The Light Fantastic

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The Light Fantastic
First edition
AuthorTerry Pratchett
Cover artistJosh Kirby
PublisherColin Smythe
Publication date
Preceded byThe Colour of Magic 
Followed byEqual Rites 

The Light Fantastic is a comic fantasy novel by Terry Pratchett, the second of the Discworld series. It was published on 2 June 1986, the first printing being of 1,034 copies. The title is taken from L'Allegro, a poem by John Milton, and refers to dancing lightly with extravagance.

The events of the novel are a direct continuation of those in the preceding book, The Colour of Magic.

Plot summary[edit]

The book begins shortly after the ending of The Colour of Magic, with wizard Rincewind, Twoflower and the Luggage falling from the Discworld. They are saved when the Octavo, the most powerful book of magic on the Discworld, readjusts reality to prevent the loss of one of its eight spells, which has resided in Rincewind's head since his expulsion from Unseen University: Rincewind, Twoflower and the Luggage end up in the Forest of Skund. Meanwhile, the wizards of Ankh-Morpork use the Rite of Ashk-Ente to summon Death to find an explanation for the Octavo's actions. Death warns them that the Discworld will soon be destroyed by a huge red star unless the eight spells of the Octavo are read.

Several orders of wizards travel to the forest of Skund to try and capture Rincewind, who is currently staying with Twoflower and the Luggage in a gingerbread house in the forest. In the subsequent chaos, Rincewind and Twoflower escape on an old witch's broom, while the Archchancellor of Unseen University is killed when his attempt to obtain the spell accidentally summons the Luggage on top of him, crushing him to death. His apprentice, Ymper Trymon, uses the opportunity to advance his own power, intending to obtain the eight spells for himself.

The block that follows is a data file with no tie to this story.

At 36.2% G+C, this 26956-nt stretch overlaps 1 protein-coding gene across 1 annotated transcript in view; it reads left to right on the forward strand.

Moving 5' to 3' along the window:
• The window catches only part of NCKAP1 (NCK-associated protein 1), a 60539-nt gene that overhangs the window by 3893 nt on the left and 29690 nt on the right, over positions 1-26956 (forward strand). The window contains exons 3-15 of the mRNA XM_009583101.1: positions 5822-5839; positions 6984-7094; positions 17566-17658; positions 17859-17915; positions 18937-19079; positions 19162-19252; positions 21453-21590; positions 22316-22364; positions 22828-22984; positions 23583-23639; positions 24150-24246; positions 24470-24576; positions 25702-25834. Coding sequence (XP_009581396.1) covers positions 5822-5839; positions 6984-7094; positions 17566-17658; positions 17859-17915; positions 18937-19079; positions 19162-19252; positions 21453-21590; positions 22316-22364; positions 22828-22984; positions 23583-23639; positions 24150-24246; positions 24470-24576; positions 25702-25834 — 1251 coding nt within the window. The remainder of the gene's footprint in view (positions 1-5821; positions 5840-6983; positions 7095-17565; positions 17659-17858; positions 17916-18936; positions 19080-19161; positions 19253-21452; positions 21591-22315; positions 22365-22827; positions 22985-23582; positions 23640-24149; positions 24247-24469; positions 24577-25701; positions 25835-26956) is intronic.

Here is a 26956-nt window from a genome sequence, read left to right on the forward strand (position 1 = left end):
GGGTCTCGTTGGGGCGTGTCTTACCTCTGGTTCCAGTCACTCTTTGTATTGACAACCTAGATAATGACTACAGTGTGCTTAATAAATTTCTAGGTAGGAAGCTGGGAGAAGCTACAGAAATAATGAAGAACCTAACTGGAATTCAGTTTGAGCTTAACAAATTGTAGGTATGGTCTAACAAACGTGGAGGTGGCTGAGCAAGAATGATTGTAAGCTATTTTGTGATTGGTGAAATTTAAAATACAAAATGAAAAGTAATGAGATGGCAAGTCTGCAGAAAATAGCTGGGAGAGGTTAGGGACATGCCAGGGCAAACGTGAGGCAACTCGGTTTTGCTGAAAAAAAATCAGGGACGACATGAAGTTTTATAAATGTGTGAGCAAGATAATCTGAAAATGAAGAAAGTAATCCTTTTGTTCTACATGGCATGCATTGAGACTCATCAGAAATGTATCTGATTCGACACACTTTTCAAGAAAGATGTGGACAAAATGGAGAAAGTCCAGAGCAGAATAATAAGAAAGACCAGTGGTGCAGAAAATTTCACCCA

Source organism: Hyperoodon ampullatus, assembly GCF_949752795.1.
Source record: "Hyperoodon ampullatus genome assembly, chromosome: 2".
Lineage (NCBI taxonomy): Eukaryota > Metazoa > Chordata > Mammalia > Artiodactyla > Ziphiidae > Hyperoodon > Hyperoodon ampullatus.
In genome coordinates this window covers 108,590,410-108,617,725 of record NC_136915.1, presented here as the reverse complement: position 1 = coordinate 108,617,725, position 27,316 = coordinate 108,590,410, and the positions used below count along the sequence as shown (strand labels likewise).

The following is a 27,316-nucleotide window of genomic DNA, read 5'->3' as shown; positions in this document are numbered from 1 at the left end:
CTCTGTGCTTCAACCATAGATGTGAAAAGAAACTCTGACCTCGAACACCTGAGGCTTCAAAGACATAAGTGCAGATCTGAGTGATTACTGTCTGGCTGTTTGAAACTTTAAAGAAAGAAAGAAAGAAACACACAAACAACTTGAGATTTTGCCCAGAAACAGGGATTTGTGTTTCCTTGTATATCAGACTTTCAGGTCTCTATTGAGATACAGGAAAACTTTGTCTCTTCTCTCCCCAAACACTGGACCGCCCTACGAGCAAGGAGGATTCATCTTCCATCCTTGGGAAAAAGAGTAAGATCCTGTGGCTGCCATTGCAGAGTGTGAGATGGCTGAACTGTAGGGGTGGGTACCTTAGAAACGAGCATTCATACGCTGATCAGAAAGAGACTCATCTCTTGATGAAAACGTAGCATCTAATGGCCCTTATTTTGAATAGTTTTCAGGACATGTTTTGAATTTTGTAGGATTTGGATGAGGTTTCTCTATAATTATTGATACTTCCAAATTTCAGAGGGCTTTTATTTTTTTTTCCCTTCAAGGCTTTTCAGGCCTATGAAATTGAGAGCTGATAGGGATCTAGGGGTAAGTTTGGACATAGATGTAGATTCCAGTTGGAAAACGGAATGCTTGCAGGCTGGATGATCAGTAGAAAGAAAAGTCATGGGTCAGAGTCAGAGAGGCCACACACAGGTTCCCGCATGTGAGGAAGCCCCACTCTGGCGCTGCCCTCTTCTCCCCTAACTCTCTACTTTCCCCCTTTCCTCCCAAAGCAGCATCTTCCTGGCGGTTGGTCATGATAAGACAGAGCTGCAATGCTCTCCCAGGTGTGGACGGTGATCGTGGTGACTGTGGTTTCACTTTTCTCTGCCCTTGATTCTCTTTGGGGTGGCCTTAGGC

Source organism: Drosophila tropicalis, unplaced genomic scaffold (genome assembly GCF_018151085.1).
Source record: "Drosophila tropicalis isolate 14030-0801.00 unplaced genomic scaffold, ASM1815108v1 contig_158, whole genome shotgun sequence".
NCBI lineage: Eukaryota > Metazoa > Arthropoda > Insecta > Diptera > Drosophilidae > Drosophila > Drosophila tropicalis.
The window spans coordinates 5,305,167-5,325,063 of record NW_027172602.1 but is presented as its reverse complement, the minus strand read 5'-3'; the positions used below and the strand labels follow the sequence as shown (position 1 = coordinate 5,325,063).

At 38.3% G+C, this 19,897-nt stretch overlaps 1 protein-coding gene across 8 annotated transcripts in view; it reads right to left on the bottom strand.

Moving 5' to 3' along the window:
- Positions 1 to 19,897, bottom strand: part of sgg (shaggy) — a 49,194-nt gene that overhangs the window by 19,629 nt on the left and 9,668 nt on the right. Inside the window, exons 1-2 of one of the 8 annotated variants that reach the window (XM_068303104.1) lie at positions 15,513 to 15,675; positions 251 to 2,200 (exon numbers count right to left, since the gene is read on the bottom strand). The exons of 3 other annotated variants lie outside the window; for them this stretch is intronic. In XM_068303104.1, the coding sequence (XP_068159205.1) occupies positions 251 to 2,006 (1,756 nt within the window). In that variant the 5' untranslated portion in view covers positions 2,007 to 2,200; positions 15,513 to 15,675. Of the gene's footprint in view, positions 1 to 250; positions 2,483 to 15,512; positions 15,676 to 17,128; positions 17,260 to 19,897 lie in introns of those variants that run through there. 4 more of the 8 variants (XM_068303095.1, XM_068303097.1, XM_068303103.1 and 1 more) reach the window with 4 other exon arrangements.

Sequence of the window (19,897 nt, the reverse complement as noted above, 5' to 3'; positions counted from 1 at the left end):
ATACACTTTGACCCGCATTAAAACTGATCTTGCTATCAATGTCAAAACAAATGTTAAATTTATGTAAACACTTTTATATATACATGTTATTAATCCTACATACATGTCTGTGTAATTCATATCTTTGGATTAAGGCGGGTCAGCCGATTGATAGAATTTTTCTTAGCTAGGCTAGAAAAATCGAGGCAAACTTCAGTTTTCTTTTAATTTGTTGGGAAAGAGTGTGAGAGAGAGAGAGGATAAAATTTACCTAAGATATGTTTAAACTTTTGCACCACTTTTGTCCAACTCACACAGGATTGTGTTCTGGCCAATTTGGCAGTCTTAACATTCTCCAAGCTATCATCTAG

Rincewind and Twoflower run into a group of druids who have assembled a "computer" formed from large standing stones, and learn of the approaching red star. As Twoflower attempts to stop the druids from sacrificing a young woman named Bethan, Cohen the Barbarian, an octogenarian parody of Conan, attacks the druids. Twoflower is poisoned in the battle, forcing Rincewind to travel to Death's Domain to rescue him. The pair narrowly avoid being killed by Ysabell, Death's adopted daughter, and as they escape Death's Domain, Rincewind learns from the Octavo itself that it had arranged for its eighth spell to escape into his head, to ensure the spells would not be used before the right time.

Rincewind and Twoflower travel with Cohen and Bethan to a nearby town, where the toothless Cohen leaves to have some dentures made for him, having learned of them from Twoflower. While he is gone, Rincewind, Twoflower and Bethan are attacked by a mob of people who believe the star is coming to destroy the Discworld in response to the presence of magic. The trio escape into one of many shops that sell strange and sinister goods and inexplicably vanish the next time a customer tries to find them. The existence of these shops is explained as being a curse by a sorcerer upon the shopkeeper for not having something in stock. They are able to return to Ankh-Morpork via the shop.